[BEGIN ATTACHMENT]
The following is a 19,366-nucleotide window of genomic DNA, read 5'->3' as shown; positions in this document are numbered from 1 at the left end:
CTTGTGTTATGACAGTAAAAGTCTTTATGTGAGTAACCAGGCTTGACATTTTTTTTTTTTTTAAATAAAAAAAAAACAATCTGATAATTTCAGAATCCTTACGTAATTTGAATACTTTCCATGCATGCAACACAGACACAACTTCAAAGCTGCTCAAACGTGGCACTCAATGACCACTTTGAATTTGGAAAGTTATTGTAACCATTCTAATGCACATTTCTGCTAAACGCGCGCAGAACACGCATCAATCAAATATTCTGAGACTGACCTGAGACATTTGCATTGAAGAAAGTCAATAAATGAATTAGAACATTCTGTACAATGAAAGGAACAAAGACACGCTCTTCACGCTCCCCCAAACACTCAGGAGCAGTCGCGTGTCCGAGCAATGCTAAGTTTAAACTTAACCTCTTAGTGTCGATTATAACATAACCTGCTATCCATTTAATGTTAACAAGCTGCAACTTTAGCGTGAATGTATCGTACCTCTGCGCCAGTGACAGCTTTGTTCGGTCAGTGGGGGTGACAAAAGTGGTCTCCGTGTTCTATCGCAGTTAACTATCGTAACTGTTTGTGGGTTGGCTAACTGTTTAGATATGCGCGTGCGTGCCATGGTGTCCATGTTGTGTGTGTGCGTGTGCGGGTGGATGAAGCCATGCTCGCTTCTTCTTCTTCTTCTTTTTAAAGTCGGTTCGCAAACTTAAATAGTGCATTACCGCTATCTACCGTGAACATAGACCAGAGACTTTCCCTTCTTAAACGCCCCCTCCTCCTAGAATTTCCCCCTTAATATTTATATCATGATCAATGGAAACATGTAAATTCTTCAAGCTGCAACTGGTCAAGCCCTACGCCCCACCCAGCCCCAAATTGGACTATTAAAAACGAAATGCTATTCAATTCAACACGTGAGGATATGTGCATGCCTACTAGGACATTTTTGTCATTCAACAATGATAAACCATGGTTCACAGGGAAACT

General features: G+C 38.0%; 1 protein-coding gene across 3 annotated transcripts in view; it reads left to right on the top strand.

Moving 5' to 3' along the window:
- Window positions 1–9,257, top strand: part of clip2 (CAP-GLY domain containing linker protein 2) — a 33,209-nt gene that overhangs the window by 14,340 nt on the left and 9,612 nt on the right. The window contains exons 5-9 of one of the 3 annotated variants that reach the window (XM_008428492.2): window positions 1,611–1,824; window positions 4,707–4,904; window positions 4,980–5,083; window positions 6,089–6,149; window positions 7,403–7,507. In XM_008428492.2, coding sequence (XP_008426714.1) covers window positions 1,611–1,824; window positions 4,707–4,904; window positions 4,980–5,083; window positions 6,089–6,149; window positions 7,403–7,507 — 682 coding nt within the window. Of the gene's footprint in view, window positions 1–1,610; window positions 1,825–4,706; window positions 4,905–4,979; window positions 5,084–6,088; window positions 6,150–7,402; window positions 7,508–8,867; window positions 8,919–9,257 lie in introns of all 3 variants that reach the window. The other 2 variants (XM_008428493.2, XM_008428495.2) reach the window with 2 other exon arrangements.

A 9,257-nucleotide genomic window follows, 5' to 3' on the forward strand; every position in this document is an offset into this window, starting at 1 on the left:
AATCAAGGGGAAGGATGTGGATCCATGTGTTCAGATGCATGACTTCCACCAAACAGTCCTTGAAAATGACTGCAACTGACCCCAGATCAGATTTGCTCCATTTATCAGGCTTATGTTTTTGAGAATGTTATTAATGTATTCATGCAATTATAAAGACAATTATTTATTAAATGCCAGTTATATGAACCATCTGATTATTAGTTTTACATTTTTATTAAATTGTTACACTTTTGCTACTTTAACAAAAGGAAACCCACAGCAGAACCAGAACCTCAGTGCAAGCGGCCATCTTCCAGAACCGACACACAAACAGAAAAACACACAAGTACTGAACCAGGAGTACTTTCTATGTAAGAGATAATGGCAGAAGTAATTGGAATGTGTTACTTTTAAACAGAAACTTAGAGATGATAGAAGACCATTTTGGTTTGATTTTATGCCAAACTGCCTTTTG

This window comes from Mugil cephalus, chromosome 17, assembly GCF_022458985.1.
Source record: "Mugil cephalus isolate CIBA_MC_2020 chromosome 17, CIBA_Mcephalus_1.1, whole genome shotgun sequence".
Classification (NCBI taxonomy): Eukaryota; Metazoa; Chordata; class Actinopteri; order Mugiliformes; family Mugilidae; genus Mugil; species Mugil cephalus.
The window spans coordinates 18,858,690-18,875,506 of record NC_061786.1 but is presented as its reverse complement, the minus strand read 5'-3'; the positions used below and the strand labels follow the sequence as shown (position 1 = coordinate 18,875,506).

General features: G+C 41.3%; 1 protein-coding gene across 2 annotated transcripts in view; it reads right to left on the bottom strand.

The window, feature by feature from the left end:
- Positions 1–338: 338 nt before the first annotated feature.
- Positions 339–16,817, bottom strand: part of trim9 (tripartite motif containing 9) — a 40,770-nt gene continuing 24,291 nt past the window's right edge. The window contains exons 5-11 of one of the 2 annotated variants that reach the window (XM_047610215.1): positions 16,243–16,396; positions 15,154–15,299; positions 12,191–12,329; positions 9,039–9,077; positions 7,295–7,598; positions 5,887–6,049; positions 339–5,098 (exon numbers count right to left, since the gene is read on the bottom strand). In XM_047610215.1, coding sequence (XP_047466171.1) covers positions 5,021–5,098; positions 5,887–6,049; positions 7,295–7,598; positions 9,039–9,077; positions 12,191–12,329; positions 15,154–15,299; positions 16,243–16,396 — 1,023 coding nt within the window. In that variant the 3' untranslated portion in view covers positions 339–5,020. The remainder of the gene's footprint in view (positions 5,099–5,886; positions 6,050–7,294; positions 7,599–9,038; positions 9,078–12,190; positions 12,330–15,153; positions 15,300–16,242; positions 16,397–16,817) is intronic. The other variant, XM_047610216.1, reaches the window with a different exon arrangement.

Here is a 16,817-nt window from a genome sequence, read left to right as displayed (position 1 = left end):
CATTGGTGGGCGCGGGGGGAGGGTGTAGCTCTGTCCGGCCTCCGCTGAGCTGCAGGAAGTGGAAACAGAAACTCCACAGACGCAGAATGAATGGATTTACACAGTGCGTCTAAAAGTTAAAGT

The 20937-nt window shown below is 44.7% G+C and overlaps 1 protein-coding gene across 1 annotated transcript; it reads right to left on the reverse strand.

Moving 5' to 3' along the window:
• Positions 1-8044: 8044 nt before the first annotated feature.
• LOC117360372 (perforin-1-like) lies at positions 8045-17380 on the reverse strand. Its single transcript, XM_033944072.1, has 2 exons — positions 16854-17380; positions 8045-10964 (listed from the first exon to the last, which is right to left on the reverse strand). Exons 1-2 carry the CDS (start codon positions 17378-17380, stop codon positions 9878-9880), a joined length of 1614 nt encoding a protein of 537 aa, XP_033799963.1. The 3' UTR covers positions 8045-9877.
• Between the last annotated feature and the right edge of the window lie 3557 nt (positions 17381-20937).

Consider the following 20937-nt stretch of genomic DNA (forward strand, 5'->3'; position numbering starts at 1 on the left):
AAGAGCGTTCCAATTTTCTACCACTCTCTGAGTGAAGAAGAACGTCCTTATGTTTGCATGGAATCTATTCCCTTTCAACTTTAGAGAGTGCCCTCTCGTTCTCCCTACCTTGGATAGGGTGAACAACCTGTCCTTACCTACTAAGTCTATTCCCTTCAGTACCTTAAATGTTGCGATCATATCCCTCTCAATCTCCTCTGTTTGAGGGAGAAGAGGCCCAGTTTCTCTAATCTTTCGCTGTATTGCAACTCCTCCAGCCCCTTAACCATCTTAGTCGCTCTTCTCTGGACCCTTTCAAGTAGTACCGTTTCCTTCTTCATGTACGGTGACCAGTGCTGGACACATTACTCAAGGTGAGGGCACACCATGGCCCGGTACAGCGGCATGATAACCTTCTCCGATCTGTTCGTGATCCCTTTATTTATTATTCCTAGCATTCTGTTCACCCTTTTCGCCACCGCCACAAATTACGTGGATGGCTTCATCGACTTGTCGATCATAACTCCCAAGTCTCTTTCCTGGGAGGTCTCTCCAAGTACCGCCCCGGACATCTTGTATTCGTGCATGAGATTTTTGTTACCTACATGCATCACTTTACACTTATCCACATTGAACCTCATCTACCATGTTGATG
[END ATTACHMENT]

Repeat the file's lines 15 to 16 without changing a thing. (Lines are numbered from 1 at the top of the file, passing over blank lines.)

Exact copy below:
- Positions 339–16,817, bottom strand: part of trim9 (tripartite motif containing 9) — a 40,770-nt gene continuing 24,291 nt past the window's right edge. The window contains exons 5-11 of one of the 2 annotated variants that reach the window (XM_047610215.1): positions 16,243–16,396; positions 15,154–15,299; positions 12,191–12,329; positions 9,039–9,077; positions 7,295–7,598; positions 5,887–6,049; positions 339–5,098 (exon numbers count right to left, since the gene is read on the bottom strand). In XM_047610215.1, coding sequence (XP_047466171.1) covers positions 5,021–5,098; positions 5,887–6,049; positions 7,295–7,598; positions 9,039–9,077; positions 12,191–12,329; positions 15,154–15,299; positions 16,243–16,396 — 1,023 coding nt within the window. In that variant the 3' untranslated portion in view covers positions 339–5,020. The remainder of the gene's footprint in view (positions 5,099–5,886; positions 6,050–7,294; positions 7,599–9,038; positions 9,078–12,190; positions 12,330–15,153; positions 15,300–16,242; positions 16,397–16,817) is intronic. The other variant, XM_047610216.1, reaches the window with a different exon arrangement.

Here is a 16,817-nt window from a genome sequence, read left to right as displayed (position 1 = left end):